Beetles are hard-bodied insects and will, in normal circumstances, retain their body shape after death but the legs will contract and the whole exoskeleton will (over time) become increasingly brittle; to be strung as an amulet and worn around the neck, as Pliny suggests, makes breakages a real concern. Are they strung as pendants loosely? Pierced through the carapace? Held in a supporting frame?
Does this fragility, in combination with a seasonal opportunity for acquisition, make their duration of use particularly short? Perhaps, the complications implicit in these factors actively imparts an exoticism in the acquisition of such a pendant related to its magical or medicinal efficacy. It certainly seems plausible. The wondrous, the unusual and the exotic do feature regularly in both magical and medical texts: what Malinowski described as “coefficients of weirdness”.
In order to at least consider some of these questions I have attempted some simple experimental archaeological enquiries in order to make some simple observations pertinent to the Roman use of beetles as an object of personal adornment.
Via the internet I have acquired several hundred elytra (wings) of the beetle species Sternocera aequisignata, an Asian species of wood-boring beetle. The adults of this species are bright, iridescent green, and after a short adult life of 3-4 weeks making the next generation, the beetles die. Their carcasses are collected, particularly in Thailand, and utilised for jewellery making (beetlewing art).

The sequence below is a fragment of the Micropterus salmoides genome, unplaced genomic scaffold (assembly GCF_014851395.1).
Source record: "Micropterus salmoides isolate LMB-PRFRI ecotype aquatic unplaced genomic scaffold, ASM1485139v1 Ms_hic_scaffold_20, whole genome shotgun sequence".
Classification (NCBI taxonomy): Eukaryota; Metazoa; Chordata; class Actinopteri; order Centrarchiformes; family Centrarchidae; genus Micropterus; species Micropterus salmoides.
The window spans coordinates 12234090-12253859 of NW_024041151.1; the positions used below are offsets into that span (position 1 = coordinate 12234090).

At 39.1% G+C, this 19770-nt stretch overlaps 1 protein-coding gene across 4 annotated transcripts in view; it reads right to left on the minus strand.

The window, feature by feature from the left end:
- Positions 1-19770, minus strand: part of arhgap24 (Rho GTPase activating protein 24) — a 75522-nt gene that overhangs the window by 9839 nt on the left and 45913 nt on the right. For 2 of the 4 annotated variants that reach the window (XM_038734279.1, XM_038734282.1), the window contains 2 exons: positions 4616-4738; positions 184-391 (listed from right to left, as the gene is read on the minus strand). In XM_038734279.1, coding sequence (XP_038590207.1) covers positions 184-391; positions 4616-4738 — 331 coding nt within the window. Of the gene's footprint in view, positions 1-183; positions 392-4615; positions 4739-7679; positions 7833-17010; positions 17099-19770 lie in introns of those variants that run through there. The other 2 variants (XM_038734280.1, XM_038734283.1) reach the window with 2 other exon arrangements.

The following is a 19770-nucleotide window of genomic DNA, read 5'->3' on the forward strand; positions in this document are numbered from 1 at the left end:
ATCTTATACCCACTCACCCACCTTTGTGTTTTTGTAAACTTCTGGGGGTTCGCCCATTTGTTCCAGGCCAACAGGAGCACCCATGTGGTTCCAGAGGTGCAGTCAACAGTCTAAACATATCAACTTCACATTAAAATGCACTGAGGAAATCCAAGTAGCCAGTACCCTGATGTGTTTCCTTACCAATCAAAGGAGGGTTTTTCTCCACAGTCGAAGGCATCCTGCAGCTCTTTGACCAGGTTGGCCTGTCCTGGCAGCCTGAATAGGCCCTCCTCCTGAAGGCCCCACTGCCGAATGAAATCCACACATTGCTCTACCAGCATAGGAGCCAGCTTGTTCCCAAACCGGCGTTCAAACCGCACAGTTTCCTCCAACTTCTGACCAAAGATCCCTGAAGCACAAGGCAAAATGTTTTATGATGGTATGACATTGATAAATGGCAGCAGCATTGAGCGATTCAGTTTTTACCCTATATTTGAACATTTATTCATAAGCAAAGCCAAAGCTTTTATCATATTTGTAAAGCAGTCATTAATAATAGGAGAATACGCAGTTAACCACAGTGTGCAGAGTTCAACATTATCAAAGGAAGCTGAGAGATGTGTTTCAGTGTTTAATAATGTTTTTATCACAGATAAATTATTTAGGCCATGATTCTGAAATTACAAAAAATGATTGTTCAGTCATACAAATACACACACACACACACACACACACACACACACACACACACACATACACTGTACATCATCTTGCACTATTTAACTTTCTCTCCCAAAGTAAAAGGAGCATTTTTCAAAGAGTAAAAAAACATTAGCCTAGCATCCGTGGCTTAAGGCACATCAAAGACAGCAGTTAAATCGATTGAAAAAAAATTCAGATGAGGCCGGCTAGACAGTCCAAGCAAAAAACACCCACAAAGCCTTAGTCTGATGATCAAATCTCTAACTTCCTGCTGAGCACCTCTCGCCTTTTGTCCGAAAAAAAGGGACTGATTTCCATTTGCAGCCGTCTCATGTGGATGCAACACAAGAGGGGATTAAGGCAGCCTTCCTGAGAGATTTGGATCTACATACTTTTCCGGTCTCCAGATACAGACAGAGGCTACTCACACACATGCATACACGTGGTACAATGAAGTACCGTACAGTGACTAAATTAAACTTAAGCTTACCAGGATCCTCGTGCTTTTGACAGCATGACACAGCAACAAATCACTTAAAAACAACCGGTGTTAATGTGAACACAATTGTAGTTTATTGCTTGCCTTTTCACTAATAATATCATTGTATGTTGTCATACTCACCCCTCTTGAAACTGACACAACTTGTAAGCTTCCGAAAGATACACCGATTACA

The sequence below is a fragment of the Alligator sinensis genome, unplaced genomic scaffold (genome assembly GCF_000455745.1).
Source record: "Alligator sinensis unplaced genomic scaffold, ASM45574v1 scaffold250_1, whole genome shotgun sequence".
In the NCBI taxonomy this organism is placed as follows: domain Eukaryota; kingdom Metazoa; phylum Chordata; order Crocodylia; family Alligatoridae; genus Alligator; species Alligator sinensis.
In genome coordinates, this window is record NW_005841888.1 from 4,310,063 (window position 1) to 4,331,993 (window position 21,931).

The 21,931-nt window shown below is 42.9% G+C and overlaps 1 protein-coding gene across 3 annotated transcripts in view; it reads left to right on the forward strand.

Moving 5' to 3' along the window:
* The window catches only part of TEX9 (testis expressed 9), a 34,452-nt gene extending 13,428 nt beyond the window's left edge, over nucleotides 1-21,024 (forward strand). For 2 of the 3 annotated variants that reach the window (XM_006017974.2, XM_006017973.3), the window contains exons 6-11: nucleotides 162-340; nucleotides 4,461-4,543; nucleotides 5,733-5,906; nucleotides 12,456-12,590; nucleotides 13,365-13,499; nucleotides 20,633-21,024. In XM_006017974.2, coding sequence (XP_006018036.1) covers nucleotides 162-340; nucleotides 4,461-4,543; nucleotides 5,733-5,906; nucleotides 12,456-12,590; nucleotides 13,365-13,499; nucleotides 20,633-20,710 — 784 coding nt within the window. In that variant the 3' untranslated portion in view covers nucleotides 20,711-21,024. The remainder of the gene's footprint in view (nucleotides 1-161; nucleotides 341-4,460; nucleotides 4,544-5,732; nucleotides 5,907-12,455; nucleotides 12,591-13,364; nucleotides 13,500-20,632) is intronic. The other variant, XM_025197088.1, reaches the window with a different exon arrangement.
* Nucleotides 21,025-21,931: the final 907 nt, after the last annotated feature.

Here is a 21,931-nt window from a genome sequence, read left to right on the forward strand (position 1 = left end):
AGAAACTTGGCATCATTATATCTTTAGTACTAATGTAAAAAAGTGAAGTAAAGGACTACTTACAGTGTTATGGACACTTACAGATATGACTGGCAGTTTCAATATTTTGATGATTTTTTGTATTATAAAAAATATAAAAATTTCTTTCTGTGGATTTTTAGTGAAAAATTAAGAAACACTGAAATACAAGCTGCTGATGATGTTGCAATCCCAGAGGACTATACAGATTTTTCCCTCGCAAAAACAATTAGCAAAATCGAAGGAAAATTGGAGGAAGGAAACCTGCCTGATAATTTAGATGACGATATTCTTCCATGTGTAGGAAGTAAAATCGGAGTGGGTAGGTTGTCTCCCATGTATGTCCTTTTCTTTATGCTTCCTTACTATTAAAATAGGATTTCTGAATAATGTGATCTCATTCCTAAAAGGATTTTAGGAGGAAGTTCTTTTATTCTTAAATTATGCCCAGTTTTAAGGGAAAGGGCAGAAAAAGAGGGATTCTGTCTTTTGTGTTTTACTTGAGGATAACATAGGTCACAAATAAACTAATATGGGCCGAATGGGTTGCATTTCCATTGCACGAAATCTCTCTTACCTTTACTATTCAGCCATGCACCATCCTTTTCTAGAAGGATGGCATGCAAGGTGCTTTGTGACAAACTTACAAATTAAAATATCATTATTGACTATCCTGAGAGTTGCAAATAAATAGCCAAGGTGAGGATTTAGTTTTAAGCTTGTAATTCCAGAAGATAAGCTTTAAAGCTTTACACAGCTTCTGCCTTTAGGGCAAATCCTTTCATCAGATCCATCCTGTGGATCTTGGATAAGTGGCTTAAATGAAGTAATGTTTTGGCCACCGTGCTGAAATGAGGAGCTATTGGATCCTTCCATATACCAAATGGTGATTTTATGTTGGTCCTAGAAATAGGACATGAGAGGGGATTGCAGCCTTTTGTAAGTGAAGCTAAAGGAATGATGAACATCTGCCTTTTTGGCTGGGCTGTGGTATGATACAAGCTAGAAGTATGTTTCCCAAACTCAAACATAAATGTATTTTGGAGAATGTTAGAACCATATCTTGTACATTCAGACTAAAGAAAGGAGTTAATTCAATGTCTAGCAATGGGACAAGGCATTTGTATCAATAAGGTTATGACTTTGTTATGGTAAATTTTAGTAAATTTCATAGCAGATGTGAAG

A sample of elyta of Sternocera aequsignata acquired by the atuhor, showing variance in size and colouration.
Like many beetle species, S. aequisignata exhibit variations in both the size of fully-grown adults, usually based on a combination of genetic predisposition and available food to their larval stage, and colouration. Stag beetles are matte-black and dark red in colour and also exhibit variance in their maximum physical size (Figure linked here)
It sounds obvious, but beetle wings are hard. I suspect most people would not have had the opportunity (or inclination?) to handle live insects nor their fragmentary parts. In addition to Pliny, the myth of Cerambus is relevant to this discussion – repeated by Antoninus Liberalis (Met. 22), the particulars are less relevant to this discussion, but the story of Cerambus concludes with the comment that the beetles are used as toys by young boys and that the head of a stag-like beetle is removed to be worn as a pendant (Beavis 1988, 153; Sprecher-Uebersax 2008, 146). It is hyperbolic but I have no doubt that this could be achieved simply and quickly by hand, given the clear join between head and thorax in Lucanus cervus. They are able to fly, which may be their best defence mechanism against physical human intervention.
Snapped by hand
Perforated by hand using steel awl
S. aequisignata wings are both hard and brittle. They have sufficient strength to with stand some physical pressure; the convex shape protects particularly drop external pressure directed inwards rather than the other way around. They do, ultimately, snap without too great exertion and leave a sharp, jagged edge.